A big picture worldview excerpt from Paul Tripp’s book Parenting really blew my mind this morning. It really helps to put into perspective how we should approach parenting and what our responsibilities truly are and what we can and should turn over to God.
Too many parents saddle themselves with unnecessary and unrealistic burdens about their role in raising their children, which can lead to fractious relationships and sinking self-worth (for both parties).
The passage below is in the introduction of Paul Tripp’s book and it was so overwhelmingly insightful, I wanted to share this with everyone who has children, especially if you are struggling. The contrast of ownership parenting vs. ambassador parenting is succinct yet powerful.
I believe this information is helpful for all families, but in particular if you are a Christ follower, these parenting principles can help redefine your relationship with your children and allow you to properly understand your identity, work, success, and reputation as a mother or father.
Parenting by Paul David Tripp
Ownership parenting is motivated and shaped by what parents want for their children and from their children. It is driven by a vision of what we want our children to be and what we want our children to give us in return. It seems right, it feels right, and it does many good things, but it is foundationally misguided and misdirected and will not produce what God intends in the lives that he has entrusted to our care.
There, I’ve said it! Good parenting, which does what God intends it to do, begins with this radical and humbling recognition that our children don’t actually belong to us. Rather, every child in every home, everywhere on the globe, belongs to the One who created him or her. Children are God’s possession (see Ps. 127:3) for his purpose.
That means that his plan for parents is that we would be his agents in the lives of these ones that have been formed into his image and entrusted to our care. The word that the Bible uses for this intermediary position is ambassador. It really is the perfect word for what God has called parents to be and to do.
The only thing an ambassador does, if he’s interested in keeping his job, is to faithfully represent the message, methods, and character of the leader who has sent him. He is not free to think, speak, or act independently. Everything he does, every decision he makes, and every interaction he has must be shaped by this one question: “What is the will and plan of the one who sent me?”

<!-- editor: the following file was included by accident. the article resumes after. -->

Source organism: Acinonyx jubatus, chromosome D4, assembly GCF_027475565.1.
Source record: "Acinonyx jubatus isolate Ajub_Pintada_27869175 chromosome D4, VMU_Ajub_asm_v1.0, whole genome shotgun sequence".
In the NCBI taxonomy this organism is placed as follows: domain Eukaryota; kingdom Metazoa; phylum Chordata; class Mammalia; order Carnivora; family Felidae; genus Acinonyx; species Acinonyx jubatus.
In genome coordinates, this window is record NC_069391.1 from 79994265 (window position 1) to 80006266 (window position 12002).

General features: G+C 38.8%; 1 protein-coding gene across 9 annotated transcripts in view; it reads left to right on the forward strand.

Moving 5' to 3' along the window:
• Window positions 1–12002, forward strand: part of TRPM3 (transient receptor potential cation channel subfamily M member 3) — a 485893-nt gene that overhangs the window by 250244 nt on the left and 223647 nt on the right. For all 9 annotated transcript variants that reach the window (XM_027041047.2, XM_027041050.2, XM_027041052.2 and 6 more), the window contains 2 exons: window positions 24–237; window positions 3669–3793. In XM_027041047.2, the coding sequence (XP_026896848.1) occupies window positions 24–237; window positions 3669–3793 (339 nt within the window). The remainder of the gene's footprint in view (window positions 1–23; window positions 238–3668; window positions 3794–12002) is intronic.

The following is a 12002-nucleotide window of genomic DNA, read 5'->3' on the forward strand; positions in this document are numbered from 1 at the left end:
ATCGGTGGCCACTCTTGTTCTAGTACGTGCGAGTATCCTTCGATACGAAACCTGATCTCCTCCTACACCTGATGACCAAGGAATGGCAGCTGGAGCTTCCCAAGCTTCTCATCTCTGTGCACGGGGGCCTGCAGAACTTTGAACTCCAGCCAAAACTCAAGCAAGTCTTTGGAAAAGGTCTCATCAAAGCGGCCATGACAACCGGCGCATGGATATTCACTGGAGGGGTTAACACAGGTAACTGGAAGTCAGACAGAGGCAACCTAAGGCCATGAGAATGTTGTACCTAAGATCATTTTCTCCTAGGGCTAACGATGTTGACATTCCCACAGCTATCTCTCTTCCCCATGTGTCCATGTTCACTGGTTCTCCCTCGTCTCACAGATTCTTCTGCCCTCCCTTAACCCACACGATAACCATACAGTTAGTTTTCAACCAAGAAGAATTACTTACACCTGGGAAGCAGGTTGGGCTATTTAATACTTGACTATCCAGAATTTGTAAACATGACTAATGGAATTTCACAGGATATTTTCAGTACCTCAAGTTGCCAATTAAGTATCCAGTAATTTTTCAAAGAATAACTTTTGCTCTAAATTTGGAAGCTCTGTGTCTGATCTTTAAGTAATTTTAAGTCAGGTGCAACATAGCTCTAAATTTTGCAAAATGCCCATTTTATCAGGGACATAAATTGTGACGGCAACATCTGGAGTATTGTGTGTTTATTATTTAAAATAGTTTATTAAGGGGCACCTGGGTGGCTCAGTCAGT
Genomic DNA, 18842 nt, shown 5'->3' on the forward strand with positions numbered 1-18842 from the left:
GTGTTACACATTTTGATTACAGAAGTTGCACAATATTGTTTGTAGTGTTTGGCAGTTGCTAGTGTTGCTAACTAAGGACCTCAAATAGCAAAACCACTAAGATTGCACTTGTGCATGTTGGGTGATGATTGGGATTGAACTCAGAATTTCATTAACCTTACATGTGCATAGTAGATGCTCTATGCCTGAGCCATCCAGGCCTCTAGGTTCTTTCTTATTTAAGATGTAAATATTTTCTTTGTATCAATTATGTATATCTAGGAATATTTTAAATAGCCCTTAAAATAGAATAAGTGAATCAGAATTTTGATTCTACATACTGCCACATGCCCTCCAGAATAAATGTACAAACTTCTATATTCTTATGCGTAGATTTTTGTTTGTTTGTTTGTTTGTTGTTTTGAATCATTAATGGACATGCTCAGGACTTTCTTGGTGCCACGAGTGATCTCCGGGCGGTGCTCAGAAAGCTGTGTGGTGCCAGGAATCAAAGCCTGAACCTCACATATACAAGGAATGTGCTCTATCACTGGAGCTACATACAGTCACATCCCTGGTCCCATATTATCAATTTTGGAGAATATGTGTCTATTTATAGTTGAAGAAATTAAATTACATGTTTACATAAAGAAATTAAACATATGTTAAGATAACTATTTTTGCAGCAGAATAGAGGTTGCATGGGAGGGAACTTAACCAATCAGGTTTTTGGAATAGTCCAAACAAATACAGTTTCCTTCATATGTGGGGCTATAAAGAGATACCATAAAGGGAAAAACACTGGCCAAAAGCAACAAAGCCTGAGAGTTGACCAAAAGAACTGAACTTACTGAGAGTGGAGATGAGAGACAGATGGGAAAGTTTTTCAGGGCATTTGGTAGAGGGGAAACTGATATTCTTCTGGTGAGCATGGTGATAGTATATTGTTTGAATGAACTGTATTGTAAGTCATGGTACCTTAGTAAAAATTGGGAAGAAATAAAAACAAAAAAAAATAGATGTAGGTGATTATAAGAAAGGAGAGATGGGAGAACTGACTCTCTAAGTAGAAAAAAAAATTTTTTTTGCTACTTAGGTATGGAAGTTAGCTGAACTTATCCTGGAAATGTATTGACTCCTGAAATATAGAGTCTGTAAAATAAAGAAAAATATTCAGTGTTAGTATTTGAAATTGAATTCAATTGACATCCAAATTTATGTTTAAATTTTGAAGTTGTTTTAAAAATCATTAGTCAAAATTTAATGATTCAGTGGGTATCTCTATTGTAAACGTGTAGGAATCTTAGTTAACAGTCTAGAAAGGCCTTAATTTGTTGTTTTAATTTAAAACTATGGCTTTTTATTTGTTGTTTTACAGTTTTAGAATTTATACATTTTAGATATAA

The ambassador does not represent his own interest, his own perspective, or his own power. He does everything as an ambassador, or he has forgotten who he is and he will not be in his position for long. Parenting is ambassadorial work from beginning to end. It is not to be shaped and directed by personal interest, personal need, or cultural perspectives.
Every parent everywhere is called to recognize that they have been put on earth at a particular time and in a particular location to do one thing in the lives of their children. What is that one thing? It is God’s will. Here’s what this means at street level: parenting is not first about what we want for our children or from our children, but about what God in grace has planned to do through us in our children.
To lose sight of this is to end up with a relationship with our children that at the foundational level is neither Christian nor true parenting because it has become more about our will and our way than about the will and way of our Sovereign Savior King.
Owner or Ambassador?
I therefore distinguish between these two models of parenting in four areas that every parent somehow, in some way, deals with: identity, work, success, and reputation.
The way you think about and interact with these four things will expose and define who you think you are as a parent and what you think your job is in raising your children.
1. Identity: Where you look to find your sense of who you are.
Owner: Owner parents tend to look to get their identity, meaning, purpose, and inner sense of well-being from their children. Their children tend to be saddled with the unbearable burden of their parents’ sense of self-worth.
I have to say this: parenting is a miserable place to look for your identity, if for no other reason than the fact that every parent parents sinners. Children come into the world with significant brokenness inside of them that causes them to push against the authority, wisdom, and guidance of their parents.
Parents who are looking to their children for identity tend to take their children’s failures personally, as if they were done against them intentionally, and respond to their children with personal hurt and anger. But the reality is that God simply does not give you children in order for you to feel that your life is worthwhile.
Ambassador: Parents who approach parenting as representatives come to it with a deep sense of identity and are motivated by meaning and purpose. They don’t need to get that from their children because they have gotten it from the One whom they represent: the Lord Jesus Christ.